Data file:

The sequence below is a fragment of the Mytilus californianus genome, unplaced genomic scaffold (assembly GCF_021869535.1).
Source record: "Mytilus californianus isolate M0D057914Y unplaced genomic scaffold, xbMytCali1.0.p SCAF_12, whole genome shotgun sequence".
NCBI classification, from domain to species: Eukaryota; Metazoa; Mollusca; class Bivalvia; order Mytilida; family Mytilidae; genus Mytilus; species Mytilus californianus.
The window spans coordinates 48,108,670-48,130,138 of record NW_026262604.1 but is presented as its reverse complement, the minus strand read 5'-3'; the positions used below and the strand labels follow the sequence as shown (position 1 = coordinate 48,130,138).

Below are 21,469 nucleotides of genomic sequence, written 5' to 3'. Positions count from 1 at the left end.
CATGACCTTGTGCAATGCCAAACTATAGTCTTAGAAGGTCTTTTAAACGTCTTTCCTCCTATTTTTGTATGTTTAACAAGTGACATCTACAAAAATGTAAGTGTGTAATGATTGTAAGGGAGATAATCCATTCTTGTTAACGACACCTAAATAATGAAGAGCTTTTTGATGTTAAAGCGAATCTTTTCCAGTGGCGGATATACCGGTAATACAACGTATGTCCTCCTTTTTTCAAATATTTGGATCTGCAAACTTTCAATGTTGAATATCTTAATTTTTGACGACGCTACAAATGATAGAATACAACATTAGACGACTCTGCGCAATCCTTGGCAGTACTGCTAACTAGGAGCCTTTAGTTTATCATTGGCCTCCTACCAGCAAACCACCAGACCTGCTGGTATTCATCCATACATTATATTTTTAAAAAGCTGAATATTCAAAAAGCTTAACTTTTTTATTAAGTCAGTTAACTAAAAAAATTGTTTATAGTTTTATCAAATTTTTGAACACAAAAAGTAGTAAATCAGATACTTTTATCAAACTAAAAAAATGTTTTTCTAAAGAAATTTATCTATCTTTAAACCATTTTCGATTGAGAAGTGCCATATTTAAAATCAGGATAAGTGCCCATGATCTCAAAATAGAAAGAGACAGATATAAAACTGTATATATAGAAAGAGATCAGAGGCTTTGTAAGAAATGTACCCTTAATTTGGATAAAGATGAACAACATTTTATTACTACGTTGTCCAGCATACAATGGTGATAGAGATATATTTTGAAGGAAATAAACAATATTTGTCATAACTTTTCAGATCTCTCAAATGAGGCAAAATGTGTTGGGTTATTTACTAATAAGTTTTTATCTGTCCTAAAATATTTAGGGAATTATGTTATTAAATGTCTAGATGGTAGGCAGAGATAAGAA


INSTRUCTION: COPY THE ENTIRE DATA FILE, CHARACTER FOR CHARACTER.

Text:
The sequence below is a fragment of the Mytilus californianus genome, unplaced genomic scaffold (assembly GCF_021869535.1).
Source record: "Mytilus californianus isolate M0D057914Y unplaced genomic scaffold, xbMytCali1.0.p SCAF_12, whole genome shotgun sequence".
NCBI classification, from domain to species: Eukaryota; Metazoa; Mollusca; class Bivalvia; order Mytilida; family Mytilidae; genus Mytilus; species Mytilus californianus.
The window spans coordinates 48,108,670-48,130,138 of record NW_026262604.1 but is presented as its reverse complement, the minus strand read 5'-3'; the positions used below and the strand labels follow the sequence as shown (position 1 = coordinate 48,130,138).

Below are 21,469 nucleotides of genomic sequence, written 5' to 3'. Positions count from 1 at the left end.
CATGACCTTGTGCAATGCCAAACTATAGTCTTAGAAGGTCTTTTAAACGTCTTTCCTCCTATTTTTGTATGTTTAACAAGTGACATCTACAAAAATGTAAGTGTGTAATGATTGTAAGGGAGATAATCCATTCTTGTTAACGACACCTAAATAATGAAGAGCTTTTTGATGTTAAAGCGAATCTTTTCCAGTGGCGGATATACCGGTAATACAACGTATGTCCTCCTTTTTTCAAATATTTGGATCTGCAAACTTTCAATGTTGAATATCTTAATTTTTGACGACGCTACAAATGATAGAATACAACATTAGACGACTCTGCGCAATCCTTGGCAGTACTGCTAACTAGGAGCCTTTAGTTTATCATTGGCCTCCTACCAGCAAACCACCAGACCTGCTGGTATTCATCCATACATTATATTTTTAAAAAGCTGAATATTCAAAAAGCTTAACTTTTTTATTAAGTCAGTTAACTAAAAAAATTGTTTATAGTTTTATCAAATTTTTGAACACAAAAAGTAGTAAATCAGATACTTTTATCAAACTAAAAAAATGTTTTTCTAAAGAAATTTATCTATCTTTAAACCATTTTCGATTGAGAAGTGCCATATTTAAAATCAGGATAAGTGCCCATGATCTCAAAATAGAAAGAGACAGATATAAAACTGTATATATAGAAAGAGATCAGAGGCTTTGTAAGAAATGTACCCTTAATTTGGATAAAGATGAACAACATTTTATTACTACGTTGTCCAGCATACAATGGTGATAGAGATATATTTTGAAGGAAATAAACAATATTTGTCATAACTTTTCAGATCTCTCAAATGAGGCAAAATGTGTTGGGTTATTTACTAATAAGTTTTTATCTGTCCTAAAATATTTAGGGAATTATGTTATTAAATGTCTAGATGGTAGGCAGAGATAAGAA